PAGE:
Calling time on workplace sexual harassment?
23 February 2018
A full inquiry into workplace sexual harassment has been announced by the Women and Equalities Committee. The aim of this Government inquiry is to uncover the true scale of the problem and consider what action employers and the Government can take to address it.
The announcement comes at a time of significant media attention on sexual harassment, garnered by the #metoo and #timesup campaigns and the outrage over the Presidents Club charity dinner last month.
In January, the Committee heard oral evidence from a selection of employment law and business experts which considered a diverse range of questions, such as how to prioritise dealing with sexual harassment in the workplace, the effectiveness of the protection offered by the legal system and the much debated issue of third party harassment.
Is dealing with sexual harassment a priority for business?
In 2016, the TUC published a report on sexual harassment in the workplace which found that four out of five women did not report sexual harassment to their employer. Of those who did report it, 75% felt that this did not result in any change and 16% said that they were treated worse as a result.
The expert evidence to the Committee considered whether or not there should be a stronger legal framework which places the onus on employers to demonstrate that they have taken reasonable steps to stamp out sexual harassment in the workplace (for example, by conducting sexual harassment risk assessments) with strong sanctions for non-compliance. For example, the current regulatory burden on businesses preparing for the new General Data Protection Regulation has forced the issue high up on the corporate agenda.
Is the Tribunal system fit for purpose?
In the US, punitive damages can be awarded of up to $300,000 at federal level and uncapped at state level. This is in contrast to the remedies available in the UK, where only relatively modest awards available where no job or earnings have been lost. Again, the implication is that if awards are potentially significant, the issue of sexual harassment and how to prevent it will be prioritised by businesses.
A number of suggestions were made as to how the tribunal system might be improved. These included extending the three month time limit in which to bring a claim in the tribunal for sexual harassment to allow time for reflection and internal procedures to be exhausted. Unsurprisingly, there was some disagreement between the experts as to whether or not the statutory discrimination questionnaire procedure should be reintroduced. The current lack of a formal process through which an individual who is considering bringing a discrimination claim can ask relevant questions of his or her employer, has given rise to a tendency for individuals to ask lengthy and often irrelevant questions which can be time-consuming and difficult to respond to for employers.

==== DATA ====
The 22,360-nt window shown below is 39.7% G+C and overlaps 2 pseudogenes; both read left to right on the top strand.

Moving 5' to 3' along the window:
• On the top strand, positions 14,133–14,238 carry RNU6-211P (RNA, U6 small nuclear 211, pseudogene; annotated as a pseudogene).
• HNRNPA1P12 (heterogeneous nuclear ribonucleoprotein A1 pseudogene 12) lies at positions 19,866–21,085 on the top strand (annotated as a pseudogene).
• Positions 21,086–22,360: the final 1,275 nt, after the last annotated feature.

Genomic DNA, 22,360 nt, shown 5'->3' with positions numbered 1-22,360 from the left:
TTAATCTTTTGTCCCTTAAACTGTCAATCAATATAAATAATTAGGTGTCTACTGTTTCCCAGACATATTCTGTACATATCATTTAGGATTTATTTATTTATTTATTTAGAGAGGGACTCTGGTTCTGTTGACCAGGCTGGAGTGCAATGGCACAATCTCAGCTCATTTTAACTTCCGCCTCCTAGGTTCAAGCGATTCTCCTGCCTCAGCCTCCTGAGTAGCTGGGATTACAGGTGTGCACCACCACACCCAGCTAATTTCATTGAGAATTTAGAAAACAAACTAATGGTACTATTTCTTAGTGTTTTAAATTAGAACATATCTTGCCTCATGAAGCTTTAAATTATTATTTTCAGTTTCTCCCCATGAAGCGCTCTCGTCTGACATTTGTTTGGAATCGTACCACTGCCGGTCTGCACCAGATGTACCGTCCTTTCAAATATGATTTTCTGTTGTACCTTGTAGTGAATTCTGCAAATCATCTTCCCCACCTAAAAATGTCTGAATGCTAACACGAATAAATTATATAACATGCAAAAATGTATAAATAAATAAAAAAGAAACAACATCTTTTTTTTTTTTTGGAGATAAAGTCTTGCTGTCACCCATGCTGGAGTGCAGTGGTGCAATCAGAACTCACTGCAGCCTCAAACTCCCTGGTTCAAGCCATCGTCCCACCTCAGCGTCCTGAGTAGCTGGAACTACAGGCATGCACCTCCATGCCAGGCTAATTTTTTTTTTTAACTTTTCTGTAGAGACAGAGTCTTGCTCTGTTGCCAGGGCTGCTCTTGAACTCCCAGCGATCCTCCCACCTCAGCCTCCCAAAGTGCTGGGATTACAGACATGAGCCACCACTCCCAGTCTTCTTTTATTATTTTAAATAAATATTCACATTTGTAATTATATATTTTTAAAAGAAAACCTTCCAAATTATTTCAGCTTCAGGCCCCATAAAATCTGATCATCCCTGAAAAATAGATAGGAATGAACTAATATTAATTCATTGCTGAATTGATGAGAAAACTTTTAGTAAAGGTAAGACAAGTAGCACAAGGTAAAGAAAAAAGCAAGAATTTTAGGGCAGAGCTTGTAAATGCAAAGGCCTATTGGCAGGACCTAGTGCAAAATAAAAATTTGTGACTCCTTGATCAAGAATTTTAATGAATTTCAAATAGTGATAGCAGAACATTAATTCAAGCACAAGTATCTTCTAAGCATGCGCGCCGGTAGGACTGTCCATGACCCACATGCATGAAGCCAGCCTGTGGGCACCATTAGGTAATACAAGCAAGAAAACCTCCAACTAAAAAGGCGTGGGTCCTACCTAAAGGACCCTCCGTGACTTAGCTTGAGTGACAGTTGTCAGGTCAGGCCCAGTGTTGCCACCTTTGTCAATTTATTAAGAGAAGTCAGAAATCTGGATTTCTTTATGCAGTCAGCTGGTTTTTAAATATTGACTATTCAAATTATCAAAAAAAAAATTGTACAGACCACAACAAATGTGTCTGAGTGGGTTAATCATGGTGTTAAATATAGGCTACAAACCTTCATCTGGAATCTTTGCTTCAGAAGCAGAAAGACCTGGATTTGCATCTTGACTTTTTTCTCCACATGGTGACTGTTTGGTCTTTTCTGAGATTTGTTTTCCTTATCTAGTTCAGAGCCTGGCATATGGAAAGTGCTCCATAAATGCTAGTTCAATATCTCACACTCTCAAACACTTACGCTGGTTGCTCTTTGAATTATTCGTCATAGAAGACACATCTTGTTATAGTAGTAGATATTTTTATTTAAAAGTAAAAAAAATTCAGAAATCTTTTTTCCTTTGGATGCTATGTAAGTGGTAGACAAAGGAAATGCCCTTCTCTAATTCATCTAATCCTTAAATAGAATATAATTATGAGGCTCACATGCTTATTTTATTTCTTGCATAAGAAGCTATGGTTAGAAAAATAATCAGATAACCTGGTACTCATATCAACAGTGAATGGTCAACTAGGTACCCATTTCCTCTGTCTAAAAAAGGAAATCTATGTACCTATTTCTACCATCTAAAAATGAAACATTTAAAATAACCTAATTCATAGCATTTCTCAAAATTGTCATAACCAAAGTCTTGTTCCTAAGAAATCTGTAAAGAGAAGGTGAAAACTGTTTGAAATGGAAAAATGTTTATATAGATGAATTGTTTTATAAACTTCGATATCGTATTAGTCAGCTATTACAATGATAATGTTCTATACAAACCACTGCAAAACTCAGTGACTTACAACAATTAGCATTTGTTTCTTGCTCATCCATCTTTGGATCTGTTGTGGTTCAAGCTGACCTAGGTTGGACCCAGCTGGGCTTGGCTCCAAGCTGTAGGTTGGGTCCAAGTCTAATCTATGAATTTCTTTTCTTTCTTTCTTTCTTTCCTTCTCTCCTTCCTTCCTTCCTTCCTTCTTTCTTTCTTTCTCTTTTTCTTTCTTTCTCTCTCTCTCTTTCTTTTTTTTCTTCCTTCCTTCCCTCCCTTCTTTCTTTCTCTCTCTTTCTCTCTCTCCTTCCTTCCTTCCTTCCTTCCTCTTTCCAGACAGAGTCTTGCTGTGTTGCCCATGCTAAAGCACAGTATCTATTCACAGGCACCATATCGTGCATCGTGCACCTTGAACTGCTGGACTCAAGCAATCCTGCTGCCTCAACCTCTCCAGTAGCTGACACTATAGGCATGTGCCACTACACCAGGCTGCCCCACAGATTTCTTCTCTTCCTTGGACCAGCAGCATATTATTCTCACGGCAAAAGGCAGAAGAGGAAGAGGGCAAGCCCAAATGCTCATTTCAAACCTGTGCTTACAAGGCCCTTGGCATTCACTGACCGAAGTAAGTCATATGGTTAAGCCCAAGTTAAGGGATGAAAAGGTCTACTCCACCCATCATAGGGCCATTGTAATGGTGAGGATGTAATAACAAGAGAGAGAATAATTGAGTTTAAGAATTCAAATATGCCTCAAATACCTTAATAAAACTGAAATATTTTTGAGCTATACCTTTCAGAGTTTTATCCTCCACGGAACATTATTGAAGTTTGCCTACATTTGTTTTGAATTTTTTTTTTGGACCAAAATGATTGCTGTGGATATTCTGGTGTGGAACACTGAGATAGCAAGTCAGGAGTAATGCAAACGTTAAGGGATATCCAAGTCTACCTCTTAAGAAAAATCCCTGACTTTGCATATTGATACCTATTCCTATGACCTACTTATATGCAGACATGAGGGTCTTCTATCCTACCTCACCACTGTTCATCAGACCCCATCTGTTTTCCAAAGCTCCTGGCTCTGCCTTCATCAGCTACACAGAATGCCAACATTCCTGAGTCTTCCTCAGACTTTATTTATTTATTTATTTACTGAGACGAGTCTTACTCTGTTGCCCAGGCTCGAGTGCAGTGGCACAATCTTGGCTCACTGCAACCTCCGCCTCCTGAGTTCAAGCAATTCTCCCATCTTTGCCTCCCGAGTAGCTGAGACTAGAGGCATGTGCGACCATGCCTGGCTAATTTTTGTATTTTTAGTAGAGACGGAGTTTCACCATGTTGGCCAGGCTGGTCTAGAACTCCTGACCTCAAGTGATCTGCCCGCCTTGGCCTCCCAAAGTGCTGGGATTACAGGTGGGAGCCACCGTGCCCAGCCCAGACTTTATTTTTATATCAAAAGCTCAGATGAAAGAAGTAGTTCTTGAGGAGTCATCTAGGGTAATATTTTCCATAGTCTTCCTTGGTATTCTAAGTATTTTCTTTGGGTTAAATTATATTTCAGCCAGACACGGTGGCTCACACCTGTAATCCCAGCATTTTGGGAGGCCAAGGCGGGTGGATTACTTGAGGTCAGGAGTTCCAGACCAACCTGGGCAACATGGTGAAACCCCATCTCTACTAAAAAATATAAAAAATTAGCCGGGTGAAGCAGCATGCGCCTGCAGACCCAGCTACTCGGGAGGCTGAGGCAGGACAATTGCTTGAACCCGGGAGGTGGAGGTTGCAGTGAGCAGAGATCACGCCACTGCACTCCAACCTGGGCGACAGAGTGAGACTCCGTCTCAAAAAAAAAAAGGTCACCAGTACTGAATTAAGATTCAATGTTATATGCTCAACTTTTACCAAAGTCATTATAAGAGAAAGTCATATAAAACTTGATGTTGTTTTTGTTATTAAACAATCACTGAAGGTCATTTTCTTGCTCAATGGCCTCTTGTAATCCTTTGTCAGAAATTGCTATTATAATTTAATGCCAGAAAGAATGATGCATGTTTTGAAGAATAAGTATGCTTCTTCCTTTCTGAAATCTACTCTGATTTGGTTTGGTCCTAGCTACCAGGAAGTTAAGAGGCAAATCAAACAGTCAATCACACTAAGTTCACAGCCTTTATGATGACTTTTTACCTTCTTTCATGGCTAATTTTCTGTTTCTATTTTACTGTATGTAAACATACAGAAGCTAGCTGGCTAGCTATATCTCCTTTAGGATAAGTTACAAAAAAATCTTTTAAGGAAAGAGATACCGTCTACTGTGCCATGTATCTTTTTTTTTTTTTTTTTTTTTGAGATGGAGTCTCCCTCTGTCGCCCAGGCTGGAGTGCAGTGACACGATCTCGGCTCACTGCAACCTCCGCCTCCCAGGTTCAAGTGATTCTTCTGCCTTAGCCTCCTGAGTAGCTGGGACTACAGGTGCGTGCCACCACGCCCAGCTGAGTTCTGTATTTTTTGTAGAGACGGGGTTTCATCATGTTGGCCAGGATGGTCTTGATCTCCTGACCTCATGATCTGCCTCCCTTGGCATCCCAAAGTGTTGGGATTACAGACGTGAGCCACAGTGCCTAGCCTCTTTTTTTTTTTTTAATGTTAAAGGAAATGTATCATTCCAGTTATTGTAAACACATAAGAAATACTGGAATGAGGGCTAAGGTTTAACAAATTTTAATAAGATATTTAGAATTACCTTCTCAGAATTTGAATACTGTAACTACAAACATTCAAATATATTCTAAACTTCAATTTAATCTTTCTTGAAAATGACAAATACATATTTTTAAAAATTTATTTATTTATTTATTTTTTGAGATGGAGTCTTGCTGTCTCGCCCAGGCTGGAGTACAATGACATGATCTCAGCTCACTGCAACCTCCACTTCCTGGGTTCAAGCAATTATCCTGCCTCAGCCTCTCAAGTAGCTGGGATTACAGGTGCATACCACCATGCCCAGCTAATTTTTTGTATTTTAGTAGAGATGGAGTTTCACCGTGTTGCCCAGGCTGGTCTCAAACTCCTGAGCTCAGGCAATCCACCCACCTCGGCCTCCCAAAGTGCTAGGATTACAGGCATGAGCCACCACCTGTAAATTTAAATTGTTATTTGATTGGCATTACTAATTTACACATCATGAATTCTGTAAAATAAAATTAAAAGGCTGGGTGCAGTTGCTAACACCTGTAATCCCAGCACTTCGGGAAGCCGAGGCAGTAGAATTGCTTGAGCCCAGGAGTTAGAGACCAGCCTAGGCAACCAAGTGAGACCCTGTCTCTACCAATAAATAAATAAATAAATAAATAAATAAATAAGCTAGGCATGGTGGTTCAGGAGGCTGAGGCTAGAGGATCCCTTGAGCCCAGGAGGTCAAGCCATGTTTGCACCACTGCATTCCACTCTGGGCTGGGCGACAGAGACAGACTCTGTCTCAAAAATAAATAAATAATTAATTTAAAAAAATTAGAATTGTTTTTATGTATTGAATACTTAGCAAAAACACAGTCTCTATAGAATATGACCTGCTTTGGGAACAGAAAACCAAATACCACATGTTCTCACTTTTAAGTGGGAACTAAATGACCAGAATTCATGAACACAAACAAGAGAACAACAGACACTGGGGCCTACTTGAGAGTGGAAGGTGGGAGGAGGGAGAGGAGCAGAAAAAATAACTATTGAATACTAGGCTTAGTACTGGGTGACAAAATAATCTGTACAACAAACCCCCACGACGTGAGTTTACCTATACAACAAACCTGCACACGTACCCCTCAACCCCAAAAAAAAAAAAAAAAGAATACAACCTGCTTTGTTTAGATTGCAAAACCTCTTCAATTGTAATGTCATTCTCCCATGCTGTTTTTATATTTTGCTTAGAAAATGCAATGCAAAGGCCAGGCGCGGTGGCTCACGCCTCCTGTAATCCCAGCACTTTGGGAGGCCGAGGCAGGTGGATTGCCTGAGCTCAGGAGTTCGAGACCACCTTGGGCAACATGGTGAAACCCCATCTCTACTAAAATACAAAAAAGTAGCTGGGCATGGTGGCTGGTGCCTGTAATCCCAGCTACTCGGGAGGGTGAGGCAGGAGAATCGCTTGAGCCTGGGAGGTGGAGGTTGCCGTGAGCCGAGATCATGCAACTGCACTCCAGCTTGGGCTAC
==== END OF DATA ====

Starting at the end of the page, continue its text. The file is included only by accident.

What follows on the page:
Third party harassment
An issue of particular focus in the expert evidence session was the inadequate legal protection from third party harassment. Following on from the FT’s uncovering of events at the Presidents Club dinner, more than 100,000 people signed an online petition calling for the reinstatement of section 40 of the Equality Act 2010.
Under section 40 employers were liable for third party harassment if there had been two previous incidents of harassment by a third party which the employer was aware of but had failed to take reasonable steps to prevent it from happening again. This section was repealed in 2013 after the Government decided that it placed an unnecessary burden on employers.
What should employers be doing?
Irrespective of whether further regulation is introduced, there is a significant amount that all employers can do to build a culture that supports employees in feeling able to come forward if they have been sexually harassed. It is not enough just to have a harassment policy. The policy needs to be publicised and applied where necessary. Employees need to feel confident that when an incident is reported, it will be taken seriously and properly investigated. Training should be given on what is and isn’t acceptable conduct in the workplace and employers should not be afraid to take disciplinary action where appropriate.
The Women and Equalities Committee is currently accepting written submissions of evidence. Lewis Silkin will be submitting a response, including on the use of non-disclosure agreements and confidentiality clauses in settlement agreements, which we will share with you shortly.
A Lasting Change
Welcome to #aLastingChange, a useful resource for ideas, collaboration, information, legal insight and opinions on how we can create a long-lasting improvement in women’s experience of work and overall make the working environment a better place for everyone.